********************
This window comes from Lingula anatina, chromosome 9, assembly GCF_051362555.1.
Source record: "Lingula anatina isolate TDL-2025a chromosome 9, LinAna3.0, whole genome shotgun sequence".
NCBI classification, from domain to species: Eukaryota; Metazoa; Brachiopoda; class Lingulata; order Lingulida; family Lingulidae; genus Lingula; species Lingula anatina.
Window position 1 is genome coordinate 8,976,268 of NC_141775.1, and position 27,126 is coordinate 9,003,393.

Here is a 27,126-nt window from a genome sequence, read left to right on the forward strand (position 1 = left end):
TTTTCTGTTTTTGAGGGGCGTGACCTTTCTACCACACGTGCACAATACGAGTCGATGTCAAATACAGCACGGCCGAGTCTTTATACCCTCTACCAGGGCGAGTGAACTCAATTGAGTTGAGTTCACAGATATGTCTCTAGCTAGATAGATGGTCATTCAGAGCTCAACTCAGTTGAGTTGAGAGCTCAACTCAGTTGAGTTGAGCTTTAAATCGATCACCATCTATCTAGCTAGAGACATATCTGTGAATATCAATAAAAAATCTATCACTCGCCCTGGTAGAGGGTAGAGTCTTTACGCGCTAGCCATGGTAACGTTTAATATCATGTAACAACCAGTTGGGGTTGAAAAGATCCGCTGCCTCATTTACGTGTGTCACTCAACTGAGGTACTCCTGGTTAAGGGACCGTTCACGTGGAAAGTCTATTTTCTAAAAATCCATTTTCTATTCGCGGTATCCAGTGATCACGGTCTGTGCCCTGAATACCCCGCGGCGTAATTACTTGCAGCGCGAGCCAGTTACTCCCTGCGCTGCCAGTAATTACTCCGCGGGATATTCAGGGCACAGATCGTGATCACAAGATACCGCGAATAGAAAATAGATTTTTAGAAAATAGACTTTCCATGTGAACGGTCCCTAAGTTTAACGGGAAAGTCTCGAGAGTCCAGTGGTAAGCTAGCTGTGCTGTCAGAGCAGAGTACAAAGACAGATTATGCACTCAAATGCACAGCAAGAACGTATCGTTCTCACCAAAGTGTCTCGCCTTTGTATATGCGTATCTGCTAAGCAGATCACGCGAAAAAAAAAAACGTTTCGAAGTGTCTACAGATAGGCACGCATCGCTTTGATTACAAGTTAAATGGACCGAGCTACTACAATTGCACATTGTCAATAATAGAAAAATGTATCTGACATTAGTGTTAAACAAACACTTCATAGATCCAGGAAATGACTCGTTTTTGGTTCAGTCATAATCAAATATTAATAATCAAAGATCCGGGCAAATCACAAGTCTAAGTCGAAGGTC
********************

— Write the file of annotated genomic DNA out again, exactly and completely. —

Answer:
This window comes from Lingula anatina, chromosome 9, assembly GCF_051362555.1.
Source record: "Lingula anatina isolate TDL-2025a chromosome 9, LinAna3.0, whole genome shotgun sequence".
NCBI classification, from domain to species: Eukaryota; Metazoa; Brachiopoda; class Lingulata; order Lingulida; family Lingulidae; genus Lingula; species Lingula anatina.
Window position 1 is genome coordinate 8,976,268 of NC_141775.1, and position 27,126 is coordinate 9,003,393.

Here is a 27,126-nt window from a genome sequence, read left to right on the forward strand (position 1 = left end):
TTTTCTGTTTTTGAGGGGCGTGACCTTTCTACCACACGTGCACAATACGAGTCGATGTCAAATACAGCACGGCCGAGTCTTTATACCCTCTACCAGGGCGAGTGAACTCAATTGAGTTGAGTTCACAGATATGTCTCTAGCTAGATAGATGGTCATTCAGAGCTCAACTCAGTTGAGTTGAGAGCTCAACTCAGTTGAGTTGAGCTTTAAATCGATCACCATCTATCTAGCTAGAGACATATCTGTGAATATCAATAAAAAATCTATCACTCGCCCTGGTAGAGGGTAGAGTCTTTACGCGCTAGCCATGGTAACGTTTAATATCATGTAACAACCAGTTGGGGTTGAAAAGATCCGCTGCCTCATTTACGTGTGTCACTCAACTGAGGTACTCCTGGTTAAGGGACCGTTCACGTGGAAAGTCTATTTTCTAAAAATCCATTTTCTATTCGCGGTATCCAGTGATCACGGTCTGTGCCCTGAATACCCCGCGGCGTAATTACTTGCAGCGCGAGCCAGTTACTCCCTGCGCTGCCAGTAATTACTCCGCGGGATATTCAGGGCACAGATCGTGATCACAAGATACCGCGAATAGAAAATAGATTTTTAGAAAATAGACTTTCCATGTGAACGGTCCCTAAGTTTAACGGGAAAGTCTCGAGAGTCCAGTGGTAAGCTAGCTGTGCTGTCAGAGCAGAGTACAAAGACAGATTATGCACTCAAATGCACAGCAAGAACGTATCGTTCTCACCAAAGTGTCTCGCCTTTGTATATGCGTATCTGCTAAGCAGATCACGCGAAAAAAAAAAACGTTTCGAAGTGTCTACAGATAGGCACGCATCGCTTTGATTACAAGTTAAATGGACCGAGCTACTACAATTGCACATTGTCAATAATAGAAAAATGTATCTGACATTAGTGTTAAACAAACACTTCATAGATCCAGGAAATGACTCGTTTTTGGTTCAGTCATAATCAAATATTAATAATCAAAGATCCGGGCAAATCACAAGTCTAAGTCGAAGGTC